Research Back To Research Themes
Budikadidi is a five-year (2016-2021) development program to promote self-sufficiency and improved nutrition in the isolated, under-developed Kasai Orientale Province of the Democratic Republic of the Congo (DRC).The Feinstein International Center is leading three studies under this program.
Harnessing Social Networks is the first study. Development agencies commonly conduct activities through self-selecting groups of community members, depending on existing social networks to form cohesive, collaborative groups. This study explores four different dynamics of group formation, how different sectors of the population benefit differently, and how to harness these dynamics to improve the reach and impact of development programs. Each dynamic is presented in a separate brief.
The second study, currently underway, is testing the whether a specially designed wall-hanging that allows parents to understand their children’s growth status will improve parents’ and communities’ understanding of stunting.
The topic of the third study is under discussion.
The program is funded by USAID/Food for Peace and is implemented by a Catholic Relief Services (CRS) led consortium of six national and international agencies, Caritas, National Cooperative Business Association –Cooperative League of the United States of America (NCBA-CLUSA), Network of Congolese Youth Associations (RACOJ), Women’s Development Network (REFED), and Tufts University, in collaboration with the government of the DRC.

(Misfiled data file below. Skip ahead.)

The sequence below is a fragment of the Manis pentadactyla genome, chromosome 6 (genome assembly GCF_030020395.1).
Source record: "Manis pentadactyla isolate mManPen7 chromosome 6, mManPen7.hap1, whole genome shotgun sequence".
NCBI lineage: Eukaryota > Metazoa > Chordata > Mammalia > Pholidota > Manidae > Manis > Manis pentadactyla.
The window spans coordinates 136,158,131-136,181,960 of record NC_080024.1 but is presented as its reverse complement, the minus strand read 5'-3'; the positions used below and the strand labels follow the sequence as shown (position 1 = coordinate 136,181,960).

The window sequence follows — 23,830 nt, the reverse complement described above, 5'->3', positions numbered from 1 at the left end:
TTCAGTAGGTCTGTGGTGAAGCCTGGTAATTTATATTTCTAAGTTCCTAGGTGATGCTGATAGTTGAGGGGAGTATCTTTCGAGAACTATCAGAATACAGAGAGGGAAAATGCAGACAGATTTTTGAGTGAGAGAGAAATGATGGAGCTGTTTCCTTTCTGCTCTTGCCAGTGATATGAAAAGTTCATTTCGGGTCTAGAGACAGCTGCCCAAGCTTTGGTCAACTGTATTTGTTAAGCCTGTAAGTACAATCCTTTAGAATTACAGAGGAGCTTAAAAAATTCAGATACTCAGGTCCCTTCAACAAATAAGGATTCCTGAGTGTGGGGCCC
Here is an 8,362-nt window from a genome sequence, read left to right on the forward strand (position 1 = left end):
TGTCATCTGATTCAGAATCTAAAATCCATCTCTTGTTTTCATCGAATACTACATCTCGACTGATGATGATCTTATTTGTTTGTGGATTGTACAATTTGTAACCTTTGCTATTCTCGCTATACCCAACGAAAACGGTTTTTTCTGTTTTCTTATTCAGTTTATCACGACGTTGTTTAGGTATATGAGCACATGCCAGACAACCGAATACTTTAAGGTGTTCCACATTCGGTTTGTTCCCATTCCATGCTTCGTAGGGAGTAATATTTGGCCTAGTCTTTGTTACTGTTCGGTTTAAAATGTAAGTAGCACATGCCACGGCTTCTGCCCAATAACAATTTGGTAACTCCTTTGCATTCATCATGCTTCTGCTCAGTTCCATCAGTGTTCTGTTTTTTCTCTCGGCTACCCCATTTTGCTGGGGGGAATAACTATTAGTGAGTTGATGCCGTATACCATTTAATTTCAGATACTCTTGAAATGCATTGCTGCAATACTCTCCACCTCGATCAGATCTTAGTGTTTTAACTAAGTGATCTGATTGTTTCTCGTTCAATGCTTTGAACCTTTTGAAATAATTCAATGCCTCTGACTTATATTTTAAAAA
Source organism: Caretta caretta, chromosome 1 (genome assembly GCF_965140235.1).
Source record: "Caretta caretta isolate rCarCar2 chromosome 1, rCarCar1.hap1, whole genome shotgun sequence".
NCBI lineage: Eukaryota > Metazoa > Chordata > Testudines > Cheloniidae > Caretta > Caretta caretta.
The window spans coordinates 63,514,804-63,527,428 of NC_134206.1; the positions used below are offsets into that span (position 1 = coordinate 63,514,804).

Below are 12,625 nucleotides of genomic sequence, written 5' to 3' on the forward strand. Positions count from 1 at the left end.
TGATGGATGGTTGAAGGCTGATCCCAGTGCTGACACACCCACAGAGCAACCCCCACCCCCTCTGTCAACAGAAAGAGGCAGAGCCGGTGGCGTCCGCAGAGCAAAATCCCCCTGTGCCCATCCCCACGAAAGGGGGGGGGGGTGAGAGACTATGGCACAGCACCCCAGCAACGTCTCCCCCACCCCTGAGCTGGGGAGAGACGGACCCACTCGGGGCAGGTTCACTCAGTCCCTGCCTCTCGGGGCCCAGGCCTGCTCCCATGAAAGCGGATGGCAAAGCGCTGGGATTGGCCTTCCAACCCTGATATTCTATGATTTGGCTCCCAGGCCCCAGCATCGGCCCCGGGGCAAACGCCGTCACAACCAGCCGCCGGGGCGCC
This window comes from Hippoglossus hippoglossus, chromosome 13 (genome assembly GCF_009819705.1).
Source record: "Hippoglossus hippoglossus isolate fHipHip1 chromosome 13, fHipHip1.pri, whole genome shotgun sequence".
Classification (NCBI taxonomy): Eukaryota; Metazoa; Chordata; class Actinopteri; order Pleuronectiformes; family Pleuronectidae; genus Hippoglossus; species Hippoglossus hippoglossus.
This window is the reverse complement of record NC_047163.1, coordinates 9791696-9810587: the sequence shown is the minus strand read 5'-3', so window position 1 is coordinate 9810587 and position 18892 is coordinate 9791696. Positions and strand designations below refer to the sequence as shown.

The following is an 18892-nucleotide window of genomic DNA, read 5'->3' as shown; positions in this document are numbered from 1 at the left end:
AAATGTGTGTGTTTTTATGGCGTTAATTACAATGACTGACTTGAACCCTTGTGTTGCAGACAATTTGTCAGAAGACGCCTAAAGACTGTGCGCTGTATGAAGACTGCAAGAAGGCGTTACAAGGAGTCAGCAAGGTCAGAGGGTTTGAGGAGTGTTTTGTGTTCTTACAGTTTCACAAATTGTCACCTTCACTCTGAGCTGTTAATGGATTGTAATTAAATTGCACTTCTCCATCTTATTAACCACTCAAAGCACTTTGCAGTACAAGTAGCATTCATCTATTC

The Budikadidi program struggled to reach the most vulnerable people through mainstream activities. However, when the program created groups specifically adapted to the unique needs and limitations of the most vulnerable, these people were able to participate and benefit from the program.Read More
This brief explores the role of Neighbor Groups and Lead Mothers in supporting parents to care for their children in Budikaki.Read More
Sometimes a group of people within a community exist somewhat separately. A clique is a subset of people within a larger group that has intense interaction within the subset but...Read More
This study found that there is a relatively small overlap between people deemed the most influential and the elected committee members of self-organizing groups.Read More